Inside Sam Lerner
Sam couldn't stop staring at the clerk's ears. The holes in the kid's lobes were big enough to accommodate corks, and indeed, they did. The laconic young man had also pushed the limits of self-expression by having himself tattooed like a road map. Sam was sure that if he looked at the kid's body art long enough he'd find an arrow and the words YOU ARE HERE.
"Cash only," the clerk drawled, flicking his studded tongue over his crooked lower lip.
Sam winced. He was wondering if he had made a wrong turn on his way south to New Orleans and was still stuck in Los Angeles. After he tossed down the money for the two six-packs, he hustled out of the road stop off old Route 434. While yanking the tab off a brew, he analyzed the differences he'd discovered since he pulled into St. Tammany Parish, Louisiana, under a tarp of heat and dust.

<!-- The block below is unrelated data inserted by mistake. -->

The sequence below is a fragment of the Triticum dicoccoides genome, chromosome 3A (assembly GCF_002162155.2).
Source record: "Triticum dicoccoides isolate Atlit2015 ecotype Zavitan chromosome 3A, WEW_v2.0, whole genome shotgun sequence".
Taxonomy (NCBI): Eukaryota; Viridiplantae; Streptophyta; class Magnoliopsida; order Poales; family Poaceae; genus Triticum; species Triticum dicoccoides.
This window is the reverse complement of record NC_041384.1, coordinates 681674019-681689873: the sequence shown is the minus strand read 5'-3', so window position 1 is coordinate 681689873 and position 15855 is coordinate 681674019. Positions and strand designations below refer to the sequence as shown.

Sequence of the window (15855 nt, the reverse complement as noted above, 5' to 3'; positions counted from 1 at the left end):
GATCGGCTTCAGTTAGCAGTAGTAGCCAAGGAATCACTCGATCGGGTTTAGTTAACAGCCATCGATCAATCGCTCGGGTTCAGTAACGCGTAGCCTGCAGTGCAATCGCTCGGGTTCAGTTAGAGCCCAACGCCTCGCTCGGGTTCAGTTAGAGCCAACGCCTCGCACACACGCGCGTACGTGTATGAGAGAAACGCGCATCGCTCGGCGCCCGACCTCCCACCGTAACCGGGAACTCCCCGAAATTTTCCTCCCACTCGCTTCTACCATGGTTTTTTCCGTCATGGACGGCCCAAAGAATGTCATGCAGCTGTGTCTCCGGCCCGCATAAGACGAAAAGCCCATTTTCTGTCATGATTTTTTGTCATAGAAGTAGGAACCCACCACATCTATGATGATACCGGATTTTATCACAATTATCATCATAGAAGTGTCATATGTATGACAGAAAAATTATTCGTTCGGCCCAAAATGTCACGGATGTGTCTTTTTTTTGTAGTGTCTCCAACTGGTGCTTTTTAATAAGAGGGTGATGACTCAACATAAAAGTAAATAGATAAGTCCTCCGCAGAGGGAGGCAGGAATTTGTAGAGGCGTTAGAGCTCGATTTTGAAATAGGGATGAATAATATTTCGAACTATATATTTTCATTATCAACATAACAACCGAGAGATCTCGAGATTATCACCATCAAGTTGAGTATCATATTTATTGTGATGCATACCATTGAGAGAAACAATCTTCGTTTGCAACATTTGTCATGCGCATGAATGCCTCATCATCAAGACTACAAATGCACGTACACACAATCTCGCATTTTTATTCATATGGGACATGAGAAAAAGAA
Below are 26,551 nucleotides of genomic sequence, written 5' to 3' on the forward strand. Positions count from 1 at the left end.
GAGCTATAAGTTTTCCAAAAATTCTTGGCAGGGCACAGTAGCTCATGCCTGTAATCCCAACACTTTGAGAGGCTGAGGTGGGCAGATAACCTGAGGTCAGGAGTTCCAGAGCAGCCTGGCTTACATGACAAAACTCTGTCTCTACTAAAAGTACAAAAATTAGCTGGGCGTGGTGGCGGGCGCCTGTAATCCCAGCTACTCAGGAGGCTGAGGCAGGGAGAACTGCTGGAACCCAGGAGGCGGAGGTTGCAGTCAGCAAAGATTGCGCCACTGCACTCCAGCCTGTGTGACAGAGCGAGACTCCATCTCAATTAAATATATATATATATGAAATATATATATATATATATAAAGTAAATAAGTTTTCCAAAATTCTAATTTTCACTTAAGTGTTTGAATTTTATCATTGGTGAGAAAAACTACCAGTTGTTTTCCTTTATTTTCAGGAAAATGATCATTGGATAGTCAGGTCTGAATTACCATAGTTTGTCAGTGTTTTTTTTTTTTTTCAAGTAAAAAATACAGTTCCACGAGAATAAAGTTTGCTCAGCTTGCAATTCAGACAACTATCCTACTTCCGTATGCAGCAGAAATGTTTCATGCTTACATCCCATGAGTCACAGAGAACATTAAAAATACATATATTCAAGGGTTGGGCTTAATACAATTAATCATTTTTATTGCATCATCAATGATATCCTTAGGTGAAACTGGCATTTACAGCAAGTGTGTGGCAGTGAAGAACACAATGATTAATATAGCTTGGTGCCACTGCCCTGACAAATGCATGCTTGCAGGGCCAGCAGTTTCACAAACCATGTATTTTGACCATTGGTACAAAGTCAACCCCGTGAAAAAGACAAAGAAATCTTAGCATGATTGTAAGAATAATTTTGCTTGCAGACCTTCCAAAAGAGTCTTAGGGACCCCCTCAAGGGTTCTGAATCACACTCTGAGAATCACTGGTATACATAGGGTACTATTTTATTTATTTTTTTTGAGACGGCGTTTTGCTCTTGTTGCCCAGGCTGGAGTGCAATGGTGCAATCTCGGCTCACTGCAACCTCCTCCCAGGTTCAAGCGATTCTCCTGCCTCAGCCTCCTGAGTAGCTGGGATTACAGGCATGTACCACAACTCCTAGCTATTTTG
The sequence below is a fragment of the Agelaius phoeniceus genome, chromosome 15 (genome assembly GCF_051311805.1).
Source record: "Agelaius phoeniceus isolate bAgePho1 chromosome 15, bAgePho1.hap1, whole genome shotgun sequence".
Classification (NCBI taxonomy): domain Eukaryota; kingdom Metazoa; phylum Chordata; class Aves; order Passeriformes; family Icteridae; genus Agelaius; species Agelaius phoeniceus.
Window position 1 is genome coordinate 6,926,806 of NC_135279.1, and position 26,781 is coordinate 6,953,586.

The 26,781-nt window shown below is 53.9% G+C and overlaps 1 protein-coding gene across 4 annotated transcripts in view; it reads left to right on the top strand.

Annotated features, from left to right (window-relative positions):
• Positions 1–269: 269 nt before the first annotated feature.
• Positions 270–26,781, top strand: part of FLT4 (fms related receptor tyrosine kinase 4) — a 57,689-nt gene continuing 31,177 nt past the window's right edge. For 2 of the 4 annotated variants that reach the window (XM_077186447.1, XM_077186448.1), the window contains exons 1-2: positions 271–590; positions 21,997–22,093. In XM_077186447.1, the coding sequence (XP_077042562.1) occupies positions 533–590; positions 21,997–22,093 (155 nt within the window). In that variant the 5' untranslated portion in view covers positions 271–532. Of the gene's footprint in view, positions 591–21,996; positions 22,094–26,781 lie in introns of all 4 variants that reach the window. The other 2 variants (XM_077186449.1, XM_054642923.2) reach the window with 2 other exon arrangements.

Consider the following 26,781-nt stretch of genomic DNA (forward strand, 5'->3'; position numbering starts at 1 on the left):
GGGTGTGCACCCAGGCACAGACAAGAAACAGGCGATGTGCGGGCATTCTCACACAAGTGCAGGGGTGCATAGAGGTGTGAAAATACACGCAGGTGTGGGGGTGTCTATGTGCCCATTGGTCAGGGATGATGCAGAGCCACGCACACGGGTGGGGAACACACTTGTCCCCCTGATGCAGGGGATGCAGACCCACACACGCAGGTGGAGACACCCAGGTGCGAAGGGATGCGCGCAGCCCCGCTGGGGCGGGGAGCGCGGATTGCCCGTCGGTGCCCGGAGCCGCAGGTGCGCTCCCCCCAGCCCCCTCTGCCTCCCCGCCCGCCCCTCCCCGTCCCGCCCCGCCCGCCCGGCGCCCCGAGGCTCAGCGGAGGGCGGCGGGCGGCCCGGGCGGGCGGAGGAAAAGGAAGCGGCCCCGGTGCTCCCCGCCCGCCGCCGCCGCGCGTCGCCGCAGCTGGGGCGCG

He had taken a detour to the old abandoned family home, but to his surprise, the house had vanished. Gone was the home where Sam had learned to piss and hit his mark, where he had hidden Willie Mays trading cards behind the baseboards, and where he had set his room on fire while distilling homemade brew at the age of ten. The place had been leveled, with nothing more than a weed headstone left in memory of his earliest years.
Sam kicked a rock out of his pathway and wondered how Dorothy would have felt if she had returned to Kansas to discover nothing but a parking lot. Some things are just not supposed to change, he groused to himself.